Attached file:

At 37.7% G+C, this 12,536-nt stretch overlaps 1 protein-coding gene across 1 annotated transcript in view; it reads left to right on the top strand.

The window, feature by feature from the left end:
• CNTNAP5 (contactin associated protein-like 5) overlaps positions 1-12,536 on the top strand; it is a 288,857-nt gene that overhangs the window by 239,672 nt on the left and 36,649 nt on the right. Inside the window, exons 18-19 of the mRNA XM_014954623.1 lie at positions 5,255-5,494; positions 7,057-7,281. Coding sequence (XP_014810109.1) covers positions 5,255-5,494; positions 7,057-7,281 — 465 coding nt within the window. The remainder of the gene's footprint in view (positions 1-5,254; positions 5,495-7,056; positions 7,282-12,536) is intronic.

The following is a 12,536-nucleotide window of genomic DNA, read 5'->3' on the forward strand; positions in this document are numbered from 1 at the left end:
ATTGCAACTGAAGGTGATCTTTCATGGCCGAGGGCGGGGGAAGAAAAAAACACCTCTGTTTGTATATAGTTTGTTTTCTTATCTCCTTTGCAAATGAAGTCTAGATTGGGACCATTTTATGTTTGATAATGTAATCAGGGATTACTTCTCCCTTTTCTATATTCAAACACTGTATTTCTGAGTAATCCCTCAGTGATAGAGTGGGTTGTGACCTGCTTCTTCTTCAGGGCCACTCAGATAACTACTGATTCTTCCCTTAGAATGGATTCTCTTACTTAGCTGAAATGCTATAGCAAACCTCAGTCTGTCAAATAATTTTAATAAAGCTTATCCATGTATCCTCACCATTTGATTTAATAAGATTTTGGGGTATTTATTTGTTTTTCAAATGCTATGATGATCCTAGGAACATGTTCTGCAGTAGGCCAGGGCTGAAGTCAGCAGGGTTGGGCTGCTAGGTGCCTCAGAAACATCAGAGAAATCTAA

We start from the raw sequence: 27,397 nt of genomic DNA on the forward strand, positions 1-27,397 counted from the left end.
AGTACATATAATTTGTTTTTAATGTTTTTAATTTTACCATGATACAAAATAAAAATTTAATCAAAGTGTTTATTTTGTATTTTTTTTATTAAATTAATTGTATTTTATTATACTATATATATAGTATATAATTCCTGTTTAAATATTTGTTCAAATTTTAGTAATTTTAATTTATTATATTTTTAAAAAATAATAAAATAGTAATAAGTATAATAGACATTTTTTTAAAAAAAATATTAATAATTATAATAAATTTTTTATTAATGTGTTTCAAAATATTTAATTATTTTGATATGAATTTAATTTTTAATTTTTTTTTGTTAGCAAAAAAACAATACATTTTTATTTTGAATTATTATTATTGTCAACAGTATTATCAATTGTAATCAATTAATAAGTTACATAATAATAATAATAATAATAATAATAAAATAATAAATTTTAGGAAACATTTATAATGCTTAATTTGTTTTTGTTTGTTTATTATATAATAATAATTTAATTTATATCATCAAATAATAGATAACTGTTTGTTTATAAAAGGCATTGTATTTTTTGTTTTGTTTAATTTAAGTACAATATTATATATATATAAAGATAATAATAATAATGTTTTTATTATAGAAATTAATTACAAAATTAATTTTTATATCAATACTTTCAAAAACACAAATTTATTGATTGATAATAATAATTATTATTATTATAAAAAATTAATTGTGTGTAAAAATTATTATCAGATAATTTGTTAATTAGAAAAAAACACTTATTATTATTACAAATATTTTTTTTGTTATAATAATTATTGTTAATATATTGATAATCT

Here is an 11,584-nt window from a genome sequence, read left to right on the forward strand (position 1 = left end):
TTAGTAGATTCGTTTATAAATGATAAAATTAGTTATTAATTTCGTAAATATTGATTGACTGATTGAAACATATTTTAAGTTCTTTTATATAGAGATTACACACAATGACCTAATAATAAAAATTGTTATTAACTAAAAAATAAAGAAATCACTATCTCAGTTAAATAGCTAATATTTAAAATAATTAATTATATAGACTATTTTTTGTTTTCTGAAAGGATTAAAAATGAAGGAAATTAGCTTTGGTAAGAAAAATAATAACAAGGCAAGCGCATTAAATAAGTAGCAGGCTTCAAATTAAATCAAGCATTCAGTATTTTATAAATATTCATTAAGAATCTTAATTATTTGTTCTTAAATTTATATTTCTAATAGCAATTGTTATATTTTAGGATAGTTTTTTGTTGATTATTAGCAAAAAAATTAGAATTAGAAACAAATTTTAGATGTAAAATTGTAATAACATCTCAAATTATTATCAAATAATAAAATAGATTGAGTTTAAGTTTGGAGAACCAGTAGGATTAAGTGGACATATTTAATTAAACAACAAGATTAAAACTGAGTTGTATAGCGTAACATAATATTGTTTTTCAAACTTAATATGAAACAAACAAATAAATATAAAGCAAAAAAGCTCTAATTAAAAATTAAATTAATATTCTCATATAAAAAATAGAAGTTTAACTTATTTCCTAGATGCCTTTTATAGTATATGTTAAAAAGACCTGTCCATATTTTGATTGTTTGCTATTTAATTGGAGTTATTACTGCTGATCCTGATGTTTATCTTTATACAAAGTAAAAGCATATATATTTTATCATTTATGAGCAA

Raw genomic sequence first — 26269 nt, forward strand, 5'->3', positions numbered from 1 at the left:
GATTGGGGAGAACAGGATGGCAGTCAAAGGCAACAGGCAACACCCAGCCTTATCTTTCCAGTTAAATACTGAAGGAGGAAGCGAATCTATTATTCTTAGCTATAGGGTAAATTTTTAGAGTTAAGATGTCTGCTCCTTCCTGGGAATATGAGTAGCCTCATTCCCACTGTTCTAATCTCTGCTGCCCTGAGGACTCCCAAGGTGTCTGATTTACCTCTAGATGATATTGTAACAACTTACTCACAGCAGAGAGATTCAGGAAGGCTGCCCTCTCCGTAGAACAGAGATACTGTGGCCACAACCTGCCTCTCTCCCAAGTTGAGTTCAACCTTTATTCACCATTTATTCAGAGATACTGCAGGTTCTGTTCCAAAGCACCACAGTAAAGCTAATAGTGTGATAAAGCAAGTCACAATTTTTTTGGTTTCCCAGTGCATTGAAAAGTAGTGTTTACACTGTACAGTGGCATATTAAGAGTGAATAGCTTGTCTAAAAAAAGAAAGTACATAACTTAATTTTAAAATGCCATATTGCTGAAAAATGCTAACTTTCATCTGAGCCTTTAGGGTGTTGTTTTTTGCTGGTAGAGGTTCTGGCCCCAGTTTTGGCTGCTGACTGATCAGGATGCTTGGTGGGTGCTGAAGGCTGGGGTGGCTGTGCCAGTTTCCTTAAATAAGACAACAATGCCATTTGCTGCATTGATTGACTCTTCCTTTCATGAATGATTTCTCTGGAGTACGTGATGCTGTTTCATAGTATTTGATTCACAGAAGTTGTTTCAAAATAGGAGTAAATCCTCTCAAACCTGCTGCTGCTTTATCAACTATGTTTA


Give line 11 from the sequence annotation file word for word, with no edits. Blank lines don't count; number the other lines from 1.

GATTGGGGAGAACAGGATGGCAGTCAAAGGCAACAGGCAACACCCAGCCTTATCTTTCCAGTTAAATACTGAAGGAGGAAGCGAATCTATTATTCTTAGCTATAGGGTAAATTTTTAGAGTTAAGATGTCTGCTCCTTCCTGGGAATATGAGTAGCCTCATTCCCACTGTTCTAATCTCTGCTGCCCTGAGGACTCCCAAGGTGTCTGATTTACCTCTAGATGATATTGTAACAACTTACTCACAGCAGAGAGATTCAGGAAGGCTGCCCTCTCCGTAGAACAGAGATACTGTGGCCACAACCTGCCTCTCTCCCAAGTTGAGTTCAACCTTTATTCACCATTTATTCAGAGATACTGCAGGTTCTGTTCCAAAGCACCACAGTAAAGCTAATAGTGTGATAAAGCAAGTCACAATTTTTTTGGTTTCCCAGTGCATTGAAAAGTAGTGTTTACACTGTACAGTGGCATATTAAGAGTGAATAGCTTGTCTAAAAAAAGAAAGTACATAACTTAATTTTAAAATGCCATATTGCTGAAAAATGCTAACTTTCATCTGAGCCTTTAGGGTGTTGTTTTTTGCTGGTAGAGGTTCTGGCCCCAGTTTTGGCTGCTGACTGATCAGGATGCTTGGTGGGTGCTGAAGGCTGGGGTGGCTGTGCCAGTTTCCTTAAATAAGACAACAATGCCATTTGCTGCATTGATTGACTCTTCCTTTCATGAATGATTTCTCTGGAGTACGTGATGCTGTTTCATAGTATTTGATTCACAGAAGTTGTTTCAAAATAGGAGTAAATCCTCTCAAACCTGCTGCTGCTTTATCAACTATGTTTA